Tuesday, August 30, 2011


The Moral Influence Theory of the Atonement was developed by a French theologian/philosopher named Peter Abelard (1079-1142). He has been described as extremely charismatic and the most outstanding theologian of the twelfth century.(Google his name. He really was an interesting fellow).

Abelard would say, with others, that Jesus was obedient unto death. He knew that a premature death would be his destiny because of what he was saying and doing which manifested itself as a threat to the power of Rome and the religious elite of the day. His death had nothing to do with the defeat of Satan or the satisfaction of God's need for justice. This theory reflects a change in disposition, not of God or Satan, but rather humanity.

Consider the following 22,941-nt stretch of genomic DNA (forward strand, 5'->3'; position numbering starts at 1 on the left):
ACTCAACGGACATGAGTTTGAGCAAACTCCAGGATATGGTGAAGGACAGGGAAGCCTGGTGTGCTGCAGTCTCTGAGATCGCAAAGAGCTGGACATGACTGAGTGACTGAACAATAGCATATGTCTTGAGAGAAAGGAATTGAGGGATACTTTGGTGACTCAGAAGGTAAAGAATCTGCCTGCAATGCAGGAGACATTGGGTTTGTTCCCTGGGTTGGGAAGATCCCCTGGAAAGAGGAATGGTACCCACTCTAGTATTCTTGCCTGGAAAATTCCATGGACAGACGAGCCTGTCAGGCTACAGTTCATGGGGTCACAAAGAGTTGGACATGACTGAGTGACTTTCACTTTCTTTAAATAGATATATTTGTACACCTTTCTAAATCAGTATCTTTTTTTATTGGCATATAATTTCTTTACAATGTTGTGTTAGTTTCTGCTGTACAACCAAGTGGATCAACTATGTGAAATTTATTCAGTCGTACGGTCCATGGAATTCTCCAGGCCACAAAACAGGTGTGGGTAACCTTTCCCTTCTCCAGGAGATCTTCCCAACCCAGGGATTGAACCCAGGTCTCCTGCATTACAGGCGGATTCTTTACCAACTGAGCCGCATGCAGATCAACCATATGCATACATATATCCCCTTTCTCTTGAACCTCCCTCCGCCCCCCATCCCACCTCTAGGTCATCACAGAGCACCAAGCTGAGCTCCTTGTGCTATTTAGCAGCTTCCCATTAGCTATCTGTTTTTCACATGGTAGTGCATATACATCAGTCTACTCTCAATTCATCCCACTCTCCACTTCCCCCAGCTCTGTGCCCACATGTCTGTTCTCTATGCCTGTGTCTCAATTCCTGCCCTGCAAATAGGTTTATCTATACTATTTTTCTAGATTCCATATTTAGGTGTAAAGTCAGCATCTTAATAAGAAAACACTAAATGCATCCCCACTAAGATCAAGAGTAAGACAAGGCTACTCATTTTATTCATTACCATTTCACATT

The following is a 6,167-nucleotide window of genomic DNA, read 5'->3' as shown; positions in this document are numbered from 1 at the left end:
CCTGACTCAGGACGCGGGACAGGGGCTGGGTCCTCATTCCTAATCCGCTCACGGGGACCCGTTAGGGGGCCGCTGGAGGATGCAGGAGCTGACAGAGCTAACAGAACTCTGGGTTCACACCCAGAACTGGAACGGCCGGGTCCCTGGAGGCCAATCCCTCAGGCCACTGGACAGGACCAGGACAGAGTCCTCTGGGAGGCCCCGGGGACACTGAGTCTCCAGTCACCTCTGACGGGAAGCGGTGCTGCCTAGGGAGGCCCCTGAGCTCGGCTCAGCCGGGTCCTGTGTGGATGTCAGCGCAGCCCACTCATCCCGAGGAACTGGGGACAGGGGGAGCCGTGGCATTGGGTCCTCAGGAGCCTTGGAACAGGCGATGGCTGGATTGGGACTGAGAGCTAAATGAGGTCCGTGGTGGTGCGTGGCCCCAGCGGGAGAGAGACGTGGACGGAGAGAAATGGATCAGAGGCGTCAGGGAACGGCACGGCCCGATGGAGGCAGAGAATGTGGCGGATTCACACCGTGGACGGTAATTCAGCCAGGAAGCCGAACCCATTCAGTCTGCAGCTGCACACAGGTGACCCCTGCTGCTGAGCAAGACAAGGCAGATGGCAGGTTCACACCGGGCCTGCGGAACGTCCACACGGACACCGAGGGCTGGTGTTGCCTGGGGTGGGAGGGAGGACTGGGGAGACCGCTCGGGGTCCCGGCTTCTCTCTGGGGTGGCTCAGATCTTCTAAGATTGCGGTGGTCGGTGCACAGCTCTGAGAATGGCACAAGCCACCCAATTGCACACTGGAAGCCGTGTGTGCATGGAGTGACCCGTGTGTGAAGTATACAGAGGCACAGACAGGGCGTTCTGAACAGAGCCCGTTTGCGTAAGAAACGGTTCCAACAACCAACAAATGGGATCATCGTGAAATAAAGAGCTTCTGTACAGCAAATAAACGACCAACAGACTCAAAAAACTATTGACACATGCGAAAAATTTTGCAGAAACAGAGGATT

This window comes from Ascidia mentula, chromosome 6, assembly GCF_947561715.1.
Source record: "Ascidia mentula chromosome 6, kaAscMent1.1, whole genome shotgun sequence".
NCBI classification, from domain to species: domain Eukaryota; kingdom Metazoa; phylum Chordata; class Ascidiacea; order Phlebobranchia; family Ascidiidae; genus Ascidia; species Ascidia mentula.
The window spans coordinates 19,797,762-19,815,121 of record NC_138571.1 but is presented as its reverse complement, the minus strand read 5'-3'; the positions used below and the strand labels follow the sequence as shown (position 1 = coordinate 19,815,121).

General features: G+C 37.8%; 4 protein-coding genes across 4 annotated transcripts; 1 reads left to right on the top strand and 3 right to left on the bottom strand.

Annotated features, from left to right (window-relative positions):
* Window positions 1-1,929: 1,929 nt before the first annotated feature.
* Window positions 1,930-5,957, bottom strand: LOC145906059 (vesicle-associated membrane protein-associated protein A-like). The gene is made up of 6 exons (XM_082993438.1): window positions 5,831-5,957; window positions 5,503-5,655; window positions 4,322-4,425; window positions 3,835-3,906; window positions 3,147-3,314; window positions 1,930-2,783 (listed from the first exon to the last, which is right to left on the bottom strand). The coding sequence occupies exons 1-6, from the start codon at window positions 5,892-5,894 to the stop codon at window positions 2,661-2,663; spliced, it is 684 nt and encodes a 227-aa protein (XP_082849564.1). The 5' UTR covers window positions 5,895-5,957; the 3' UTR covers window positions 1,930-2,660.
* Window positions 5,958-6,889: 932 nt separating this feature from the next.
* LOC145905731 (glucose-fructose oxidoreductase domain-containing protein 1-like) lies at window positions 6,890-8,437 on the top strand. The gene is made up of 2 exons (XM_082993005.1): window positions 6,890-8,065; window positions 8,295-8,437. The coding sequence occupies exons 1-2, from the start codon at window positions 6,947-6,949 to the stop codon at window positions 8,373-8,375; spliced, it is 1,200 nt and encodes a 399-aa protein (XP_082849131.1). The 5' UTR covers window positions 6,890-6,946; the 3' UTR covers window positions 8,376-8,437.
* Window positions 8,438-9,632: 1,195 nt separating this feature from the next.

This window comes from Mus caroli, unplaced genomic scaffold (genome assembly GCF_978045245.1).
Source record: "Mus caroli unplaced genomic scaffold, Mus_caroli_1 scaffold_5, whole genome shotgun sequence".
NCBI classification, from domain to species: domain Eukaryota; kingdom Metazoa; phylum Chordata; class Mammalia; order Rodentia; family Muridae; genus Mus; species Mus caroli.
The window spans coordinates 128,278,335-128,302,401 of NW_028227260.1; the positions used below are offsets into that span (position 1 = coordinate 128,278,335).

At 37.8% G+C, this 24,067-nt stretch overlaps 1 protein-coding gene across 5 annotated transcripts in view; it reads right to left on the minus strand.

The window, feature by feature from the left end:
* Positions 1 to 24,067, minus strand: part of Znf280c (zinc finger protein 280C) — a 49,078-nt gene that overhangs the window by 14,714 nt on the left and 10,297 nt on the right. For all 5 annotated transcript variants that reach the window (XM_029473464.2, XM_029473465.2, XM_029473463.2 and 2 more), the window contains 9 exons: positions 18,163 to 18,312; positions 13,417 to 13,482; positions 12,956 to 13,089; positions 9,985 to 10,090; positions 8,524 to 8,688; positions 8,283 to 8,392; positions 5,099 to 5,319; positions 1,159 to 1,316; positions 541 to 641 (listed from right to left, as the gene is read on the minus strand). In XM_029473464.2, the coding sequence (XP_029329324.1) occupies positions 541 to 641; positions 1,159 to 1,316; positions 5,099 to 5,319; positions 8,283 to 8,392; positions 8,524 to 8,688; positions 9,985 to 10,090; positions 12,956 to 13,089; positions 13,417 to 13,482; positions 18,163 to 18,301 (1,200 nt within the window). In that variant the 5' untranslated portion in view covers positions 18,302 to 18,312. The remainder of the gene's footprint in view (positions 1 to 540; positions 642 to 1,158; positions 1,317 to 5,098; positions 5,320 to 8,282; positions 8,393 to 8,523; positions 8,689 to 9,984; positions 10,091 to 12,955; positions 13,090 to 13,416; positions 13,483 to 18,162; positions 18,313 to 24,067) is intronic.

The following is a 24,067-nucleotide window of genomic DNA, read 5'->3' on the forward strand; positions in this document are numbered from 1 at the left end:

The purpose of the death of Jesus, according to Abelard, was to provide an example for humanity to follow. His was a willingness to suffer whatever it took, including death, in order to show the love of God for everyone. Regardless of what humanity did to him, Jesus was willing to absorb the rejection and pain, and still love. By doing so, he was stating that this is the image of God. God is not a petty despot who needs satisfaction. God loves regardless.

Another point that would be made with this theory is the idea that though Jesus was crucified by human hands, it must be said that God is God and there is no other. God is God and Caesar is not, even though Caesar could made the call to execute.

The hoped-for end result is that human beings would learn to love like that......absorb the pain, reaction and rejection, but still keep on loving.

This is a position held by some folk who are more liberal. As one can imagine, this theory has received much attack and denigration.

Next, I will go to more contemporary theories of atonement. And I will attempt to conclude with what I think was Jesus' take on this whole matter.

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